A few weeks ago, Cherry and I wandered into a gallery in Fredericksburg, Texas. We expected to find stained glass and pottery. We discovered an Olympian from New Zealand. Cherry was wearing one of her high school swim team shirts. It’s a clever riff on The Hunger Games, a conversation starter.
The woman, who was the shop owner, wanted to know about Cherry’s swimming. “What stroke do you like? What event? Do you enjoy relays?” It’s not often an adult takes a considered interest in a high school athlete, who doesn’t play football. One of her employees mentioned the Olympics. From there, we found out she was a runner, but no longer a competitor.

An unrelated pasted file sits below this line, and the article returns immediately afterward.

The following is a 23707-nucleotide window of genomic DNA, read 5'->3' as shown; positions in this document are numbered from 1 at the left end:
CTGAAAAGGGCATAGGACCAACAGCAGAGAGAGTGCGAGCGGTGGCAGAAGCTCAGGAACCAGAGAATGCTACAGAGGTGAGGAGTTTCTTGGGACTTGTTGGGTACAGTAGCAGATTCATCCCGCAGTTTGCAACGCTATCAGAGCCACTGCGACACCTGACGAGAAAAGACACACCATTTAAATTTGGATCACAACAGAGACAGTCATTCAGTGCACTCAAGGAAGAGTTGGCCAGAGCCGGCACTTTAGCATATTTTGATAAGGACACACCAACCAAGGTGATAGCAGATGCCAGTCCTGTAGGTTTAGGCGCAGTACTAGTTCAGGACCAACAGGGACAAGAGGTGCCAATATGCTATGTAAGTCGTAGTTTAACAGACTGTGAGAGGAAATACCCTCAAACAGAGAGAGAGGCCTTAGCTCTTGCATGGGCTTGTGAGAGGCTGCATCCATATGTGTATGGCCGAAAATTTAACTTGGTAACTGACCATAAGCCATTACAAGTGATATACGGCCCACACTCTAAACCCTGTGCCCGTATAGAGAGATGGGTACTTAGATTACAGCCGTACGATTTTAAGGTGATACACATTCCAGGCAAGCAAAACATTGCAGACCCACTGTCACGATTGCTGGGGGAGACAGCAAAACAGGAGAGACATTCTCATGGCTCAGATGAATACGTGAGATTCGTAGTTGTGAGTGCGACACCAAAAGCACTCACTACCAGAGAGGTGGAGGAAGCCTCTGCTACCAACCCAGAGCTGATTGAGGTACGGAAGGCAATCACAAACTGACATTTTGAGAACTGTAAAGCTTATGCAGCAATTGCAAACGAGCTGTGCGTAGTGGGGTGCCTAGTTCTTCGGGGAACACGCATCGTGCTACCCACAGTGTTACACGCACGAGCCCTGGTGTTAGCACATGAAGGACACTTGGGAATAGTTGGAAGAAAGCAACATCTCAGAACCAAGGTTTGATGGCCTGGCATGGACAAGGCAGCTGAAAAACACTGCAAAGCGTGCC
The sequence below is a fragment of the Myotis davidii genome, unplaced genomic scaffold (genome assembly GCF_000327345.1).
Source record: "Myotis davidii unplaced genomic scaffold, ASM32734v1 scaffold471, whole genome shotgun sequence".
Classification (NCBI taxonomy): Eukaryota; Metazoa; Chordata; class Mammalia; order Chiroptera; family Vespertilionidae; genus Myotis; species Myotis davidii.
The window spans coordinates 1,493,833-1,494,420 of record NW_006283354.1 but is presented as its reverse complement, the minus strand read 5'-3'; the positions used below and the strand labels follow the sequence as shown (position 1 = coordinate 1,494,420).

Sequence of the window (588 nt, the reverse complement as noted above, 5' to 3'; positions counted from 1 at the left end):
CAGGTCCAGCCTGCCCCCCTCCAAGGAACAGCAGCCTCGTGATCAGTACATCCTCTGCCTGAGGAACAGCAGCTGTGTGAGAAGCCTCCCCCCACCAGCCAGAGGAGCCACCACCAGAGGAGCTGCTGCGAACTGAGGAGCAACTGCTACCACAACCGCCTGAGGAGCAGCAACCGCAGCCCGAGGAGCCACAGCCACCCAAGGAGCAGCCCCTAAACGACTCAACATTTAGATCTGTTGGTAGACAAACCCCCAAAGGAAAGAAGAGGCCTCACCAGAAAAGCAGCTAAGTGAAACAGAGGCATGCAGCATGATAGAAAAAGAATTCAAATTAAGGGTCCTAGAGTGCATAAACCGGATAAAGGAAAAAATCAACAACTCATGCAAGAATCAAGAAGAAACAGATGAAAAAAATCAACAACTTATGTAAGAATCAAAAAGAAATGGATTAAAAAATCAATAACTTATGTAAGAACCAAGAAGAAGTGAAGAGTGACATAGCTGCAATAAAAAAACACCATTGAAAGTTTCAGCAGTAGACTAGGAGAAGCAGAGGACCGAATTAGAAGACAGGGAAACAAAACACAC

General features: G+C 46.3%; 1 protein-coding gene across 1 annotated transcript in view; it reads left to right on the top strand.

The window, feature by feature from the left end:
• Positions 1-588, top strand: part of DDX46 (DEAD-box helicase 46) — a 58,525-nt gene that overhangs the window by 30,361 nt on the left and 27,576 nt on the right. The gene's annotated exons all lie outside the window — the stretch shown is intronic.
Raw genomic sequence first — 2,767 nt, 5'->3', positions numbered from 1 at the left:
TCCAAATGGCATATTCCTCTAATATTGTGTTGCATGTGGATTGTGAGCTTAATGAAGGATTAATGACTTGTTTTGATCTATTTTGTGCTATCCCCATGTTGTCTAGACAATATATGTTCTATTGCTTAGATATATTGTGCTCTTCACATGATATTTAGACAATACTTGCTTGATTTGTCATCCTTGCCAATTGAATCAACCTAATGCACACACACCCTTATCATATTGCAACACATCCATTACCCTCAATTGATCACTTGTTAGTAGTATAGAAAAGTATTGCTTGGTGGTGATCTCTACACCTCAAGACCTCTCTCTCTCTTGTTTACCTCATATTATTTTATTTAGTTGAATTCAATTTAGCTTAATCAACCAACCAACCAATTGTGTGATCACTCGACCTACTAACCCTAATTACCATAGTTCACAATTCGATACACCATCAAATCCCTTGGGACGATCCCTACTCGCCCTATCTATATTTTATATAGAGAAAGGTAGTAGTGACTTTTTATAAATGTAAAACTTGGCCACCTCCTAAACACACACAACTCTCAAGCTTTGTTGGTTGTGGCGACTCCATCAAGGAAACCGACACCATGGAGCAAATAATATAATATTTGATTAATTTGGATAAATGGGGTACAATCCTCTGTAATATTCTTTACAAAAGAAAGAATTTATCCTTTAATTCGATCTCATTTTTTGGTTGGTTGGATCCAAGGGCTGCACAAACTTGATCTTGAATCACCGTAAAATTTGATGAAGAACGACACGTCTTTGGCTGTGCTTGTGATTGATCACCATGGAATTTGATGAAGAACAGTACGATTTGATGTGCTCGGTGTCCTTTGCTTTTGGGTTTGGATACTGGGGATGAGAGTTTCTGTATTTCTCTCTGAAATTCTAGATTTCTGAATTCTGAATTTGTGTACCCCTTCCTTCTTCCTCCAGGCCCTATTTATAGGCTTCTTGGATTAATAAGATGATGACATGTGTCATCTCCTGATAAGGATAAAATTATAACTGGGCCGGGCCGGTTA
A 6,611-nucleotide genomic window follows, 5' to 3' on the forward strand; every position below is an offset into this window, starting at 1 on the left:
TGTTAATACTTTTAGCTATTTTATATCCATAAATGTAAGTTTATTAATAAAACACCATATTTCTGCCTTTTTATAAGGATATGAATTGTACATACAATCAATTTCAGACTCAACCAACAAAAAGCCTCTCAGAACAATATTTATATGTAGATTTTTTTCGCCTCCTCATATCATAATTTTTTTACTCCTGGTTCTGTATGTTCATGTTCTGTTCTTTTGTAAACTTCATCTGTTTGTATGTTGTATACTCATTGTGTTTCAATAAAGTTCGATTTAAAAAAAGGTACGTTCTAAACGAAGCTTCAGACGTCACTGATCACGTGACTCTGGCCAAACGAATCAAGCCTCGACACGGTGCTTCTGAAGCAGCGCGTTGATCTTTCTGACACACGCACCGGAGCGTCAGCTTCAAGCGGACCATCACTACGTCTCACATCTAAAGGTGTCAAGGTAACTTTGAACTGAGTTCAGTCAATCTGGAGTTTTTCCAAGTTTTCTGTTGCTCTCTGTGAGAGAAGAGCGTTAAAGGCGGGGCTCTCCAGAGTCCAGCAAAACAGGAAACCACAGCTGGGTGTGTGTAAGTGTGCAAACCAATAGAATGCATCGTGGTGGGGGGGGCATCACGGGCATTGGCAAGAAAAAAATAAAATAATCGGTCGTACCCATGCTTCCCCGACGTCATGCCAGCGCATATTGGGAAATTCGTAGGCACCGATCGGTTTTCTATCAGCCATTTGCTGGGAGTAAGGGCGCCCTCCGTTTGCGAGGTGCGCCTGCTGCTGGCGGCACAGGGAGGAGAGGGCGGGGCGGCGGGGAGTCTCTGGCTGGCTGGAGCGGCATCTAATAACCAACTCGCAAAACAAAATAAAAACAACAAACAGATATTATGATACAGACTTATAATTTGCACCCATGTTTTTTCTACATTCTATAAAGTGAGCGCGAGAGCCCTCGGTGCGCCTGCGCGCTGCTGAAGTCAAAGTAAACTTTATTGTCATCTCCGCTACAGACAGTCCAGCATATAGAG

“I swim now. It’s easier on the knees.” Her crisp British dialect was unusual in a the heart of the Texas Hill Country’s geographic twang. “My granddaughter has just accepted an offer to play volleyball at Texas Tech.”
We made small talk over the art glass in her shop. Then I asked, “What year were you in the Olympics?”
Embarrassed, her eyes darted to the left when she smiled. “A million years ago, 1964. I was 22. We went to Tokyo. It rained the whole time we were there.”
Simple math told us the woman was 73 years old. She easily passed for 50. She stood tall and straight. Her blond hair was styled in a bob. She looked like she could swim or run a mile today without a hard breath.
After we bought a knick-knack, she wished Cherry luck, and we said our goodbyes. On the sidewalk outside, Cherry said, “Goals, mom.”
“What goals? The Olympics?”
“No. I want to look as good as her at 73.”
I want to look like her at 60.